Not many casual NBA fans have ever heard the name Paul Reed. He’s a late second-round pick who’s only started two games for the Philadelphia 76ers in two years and averages 3.1 points per game, so he’s not exactly a household name.
But in Philly, he’s a cult hero.
Fans have been begging head coach Doc Rivers all season to give BBall Paul more minutes off the bench. Rivers refused for much of the 82-game schedule, opting for washed-up veterans DeAndre Jordan and Paul Millsap down the stretch, but he seems to be coming around to Reed as the backup center just in time for a playoff run.
Doc Rivers has never been sold on Paul Reed
On the surface, Reed seems like the perfect backup center behind Joel Embiid.
He’s a bit undersized at 6-foot-9 and 210 pounds, sure, but he rebounds well for his size, can catch and finish lobs in the halfcourt and in transition, and is an excellent defender. Reed hasn’t had much of an opportunity to prove all of that, though, as he averages just 7.9 minutes per game off the bench and racked up dozens of DNPs this season.
But if you look at his per 36 statistics, you’d think he’s an All-Star.
Reed is averaging 13.8 points, 11 rebounds, 3.9 steals, and 1.7 blocks per 36 minutes. He’s averaging more offensive rebounds and blocks per 36 than Embiid this season, and he leads the 76ers in steals per 36 by a wide margin. Reed’s unrelenting motor makes him an unstoppable offensive rebounder and a pest on defense. It also leaves him susceptible to a whole lot of fouls.
Reed racks up 6.8 personal fouls per 36 minutes, which is the second-highest mark in the NBA among players who have appeared in at least 30 games this year. That, combined with his underwhelming size, has been the main reason why Rivers doesn’t trust him in Philly’s backup center role.
After Reed exploded for a career-high 25 points in 21 minutes in the Sixers’ regular-season finale, Rivers admitted he was “phenomenal.” But he didn’t stop there.
“We’re not gonna go on a Paul Reed victory tour, so don’t start,” Rivers said while rudely cutting off a reporter. “We’re trying to win a world championship, man.”
Rivers said he will use Reed when the opposing team goes small, but Jordan will still be the backup center when there’s a big man on the court. If Jordan plays at all in the playoffs, though (and he will), Rivers might cost the 76ers the world championship he claims to be after.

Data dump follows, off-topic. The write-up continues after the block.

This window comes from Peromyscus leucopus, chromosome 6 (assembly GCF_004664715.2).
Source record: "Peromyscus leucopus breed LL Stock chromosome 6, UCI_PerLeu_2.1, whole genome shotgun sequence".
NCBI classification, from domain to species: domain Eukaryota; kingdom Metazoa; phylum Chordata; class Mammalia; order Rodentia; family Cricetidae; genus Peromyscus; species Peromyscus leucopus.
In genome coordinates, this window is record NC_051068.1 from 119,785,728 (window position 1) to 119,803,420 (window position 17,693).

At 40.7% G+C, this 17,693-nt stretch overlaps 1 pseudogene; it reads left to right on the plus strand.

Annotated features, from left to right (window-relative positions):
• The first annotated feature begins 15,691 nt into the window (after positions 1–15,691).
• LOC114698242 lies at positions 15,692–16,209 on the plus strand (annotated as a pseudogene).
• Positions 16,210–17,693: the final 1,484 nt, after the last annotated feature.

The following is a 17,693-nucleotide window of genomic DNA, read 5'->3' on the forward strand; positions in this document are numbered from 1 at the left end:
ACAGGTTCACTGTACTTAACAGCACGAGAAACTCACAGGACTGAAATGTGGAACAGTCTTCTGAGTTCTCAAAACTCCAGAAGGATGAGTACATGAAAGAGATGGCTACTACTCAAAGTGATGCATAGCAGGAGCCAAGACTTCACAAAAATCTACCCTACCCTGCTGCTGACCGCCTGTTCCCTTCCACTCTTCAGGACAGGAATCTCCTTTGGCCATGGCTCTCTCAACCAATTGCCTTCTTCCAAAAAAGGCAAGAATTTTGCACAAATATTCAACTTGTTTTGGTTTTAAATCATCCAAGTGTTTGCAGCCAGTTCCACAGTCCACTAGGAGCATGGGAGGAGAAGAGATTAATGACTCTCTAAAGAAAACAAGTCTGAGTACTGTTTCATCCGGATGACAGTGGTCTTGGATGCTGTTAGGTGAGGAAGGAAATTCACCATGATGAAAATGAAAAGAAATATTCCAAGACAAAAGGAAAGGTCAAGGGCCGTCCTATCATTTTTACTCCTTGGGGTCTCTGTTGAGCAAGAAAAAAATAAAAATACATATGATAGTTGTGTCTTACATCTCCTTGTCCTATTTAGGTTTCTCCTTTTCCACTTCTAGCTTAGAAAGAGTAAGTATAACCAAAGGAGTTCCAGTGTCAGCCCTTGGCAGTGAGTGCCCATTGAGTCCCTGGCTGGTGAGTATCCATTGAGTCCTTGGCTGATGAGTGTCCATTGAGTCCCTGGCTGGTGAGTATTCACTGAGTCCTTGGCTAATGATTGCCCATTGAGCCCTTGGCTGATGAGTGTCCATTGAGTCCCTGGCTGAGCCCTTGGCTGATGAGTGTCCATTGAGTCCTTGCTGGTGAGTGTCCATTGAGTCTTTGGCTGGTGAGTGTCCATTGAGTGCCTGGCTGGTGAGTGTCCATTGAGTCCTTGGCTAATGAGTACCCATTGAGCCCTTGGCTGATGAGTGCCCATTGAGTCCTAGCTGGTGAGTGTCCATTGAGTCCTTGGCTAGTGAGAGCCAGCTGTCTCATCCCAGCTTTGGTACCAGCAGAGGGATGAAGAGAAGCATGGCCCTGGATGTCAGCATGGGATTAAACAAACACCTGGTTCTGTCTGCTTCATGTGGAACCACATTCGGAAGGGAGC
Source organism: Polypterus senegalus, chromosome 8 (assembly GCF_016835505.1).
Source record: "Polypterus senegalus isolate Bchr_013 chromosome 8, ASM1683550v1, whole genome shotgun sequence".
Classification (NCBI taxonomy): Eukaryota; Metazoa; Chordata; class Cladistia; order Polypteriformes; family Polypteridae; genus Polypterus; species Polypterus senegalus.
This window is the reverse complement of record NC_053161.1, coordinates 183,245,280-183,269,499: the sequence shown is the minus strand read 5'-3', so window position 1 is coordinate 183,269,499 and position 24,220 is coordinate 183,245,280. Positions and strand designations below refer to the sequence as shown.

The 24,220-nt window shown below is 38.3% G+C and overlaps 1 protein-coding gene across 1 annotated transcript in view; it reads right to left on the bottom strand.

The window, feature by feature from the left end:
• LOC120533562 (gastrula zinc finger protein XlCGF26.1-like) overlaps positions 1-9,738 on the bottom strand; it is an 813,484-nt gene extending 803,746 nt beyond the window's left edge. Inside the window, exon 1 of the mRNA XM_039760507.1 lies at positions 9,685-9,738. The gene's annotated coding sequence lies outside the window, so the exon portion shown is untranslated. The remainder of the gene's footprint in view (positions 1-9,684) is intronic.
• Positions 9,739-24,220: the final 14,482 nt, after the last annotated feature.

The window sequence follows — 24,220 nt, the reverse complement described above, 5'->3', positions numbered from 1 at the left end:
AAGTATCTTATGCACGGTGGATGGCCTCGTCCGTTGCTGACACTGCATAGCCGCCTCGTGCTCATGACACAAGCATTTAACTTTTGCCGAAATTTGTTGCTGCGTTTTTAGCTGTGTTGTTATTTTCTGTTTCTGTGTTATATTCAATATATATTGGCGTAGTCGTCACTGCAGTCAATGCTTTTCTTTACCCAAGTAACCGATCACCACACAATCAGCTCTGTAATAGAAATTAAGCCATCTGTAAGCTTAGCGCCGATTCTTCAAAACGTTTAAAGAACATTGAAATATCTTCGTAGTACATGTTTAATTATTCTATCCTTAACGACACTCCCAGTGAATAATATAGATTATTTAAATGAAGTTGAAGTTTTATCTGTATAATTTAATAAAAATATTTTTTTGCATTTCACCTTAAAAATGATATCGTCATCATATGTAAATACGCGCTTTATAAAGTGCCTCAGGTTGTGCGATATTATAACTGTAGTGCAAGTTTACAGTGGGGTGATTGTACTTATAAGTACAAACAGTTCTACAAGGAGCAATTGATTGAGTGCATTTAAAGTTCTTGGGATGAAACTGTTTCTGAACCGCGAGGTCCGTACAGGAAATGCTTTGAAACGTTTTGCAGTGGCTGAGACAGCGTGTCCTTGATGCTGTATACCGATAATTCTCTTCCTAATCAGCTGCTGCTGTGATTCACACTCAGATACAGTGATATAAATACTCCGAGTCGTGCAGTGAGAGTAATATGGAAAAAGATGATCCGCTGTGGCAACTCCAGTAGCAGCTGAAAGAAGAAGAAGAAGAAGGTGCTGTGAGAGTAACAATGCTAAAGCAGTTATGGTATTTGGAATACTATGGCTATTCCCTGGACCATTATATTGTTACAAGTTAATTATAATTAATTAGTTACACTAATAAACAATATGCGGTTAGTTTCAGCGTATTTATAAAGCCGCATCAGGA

Time for Rivers to grant Philly fans their long-awaited wish
The 76ers have lost playoff games and even full series solely because of disastrous non-Embiid minutes. Throughout Embiid’s career, the team has gotten crushed in the postseason whenever he goes to the bench.
Remember the Kawhi Leonard circus shot in Game 7 that knocked the Sixers out of the playoffs in 2019? Philly actually outscored Toronto by 10 points in Embiid’s 45 minutes on the court that day. In the three minutes he was off the court, the 76ers were outscored by 12.
Philadelphia can’t afford to relive that again this year.
That’s why all eyes will be on Rivers this postseason when Embiid needs a rest and the first center comes off the bench. In Game 1 against the Toronto Raptors, that center was Reed.
As the one and only center off the pine for Philadelphia, Reed played 10 valuable minutes in which he scored three points, grabbed three rebounds, recorded a steal, and blocked a shot. But most importantly, the Sixers outscored the Raptors by four in Reed’s 10 minutes.
They won by 20.
Big lineup, small lineup, it doesn’t matter. If Rivers goes back to Jordan as the backup center, the 76ers are going to get demolished in the non-Embiid minutes. We’ve seen it cost them a potential championship run before. It can very easily happen again in 2022.
Sixers fans are hoping and praying that Rivers has seen the BBall Paul light, but Game 1 could’ve been an elaborate tease made to torture the 2-1-5. Embiid and James Harden are obviously the most important factors in a lengthy playoff run, but Philly’s title chances may ultimately come down to how Rivers handles the backup center minutes.
What could possibly go wrong?
All stats courtesy of Basketball Reference.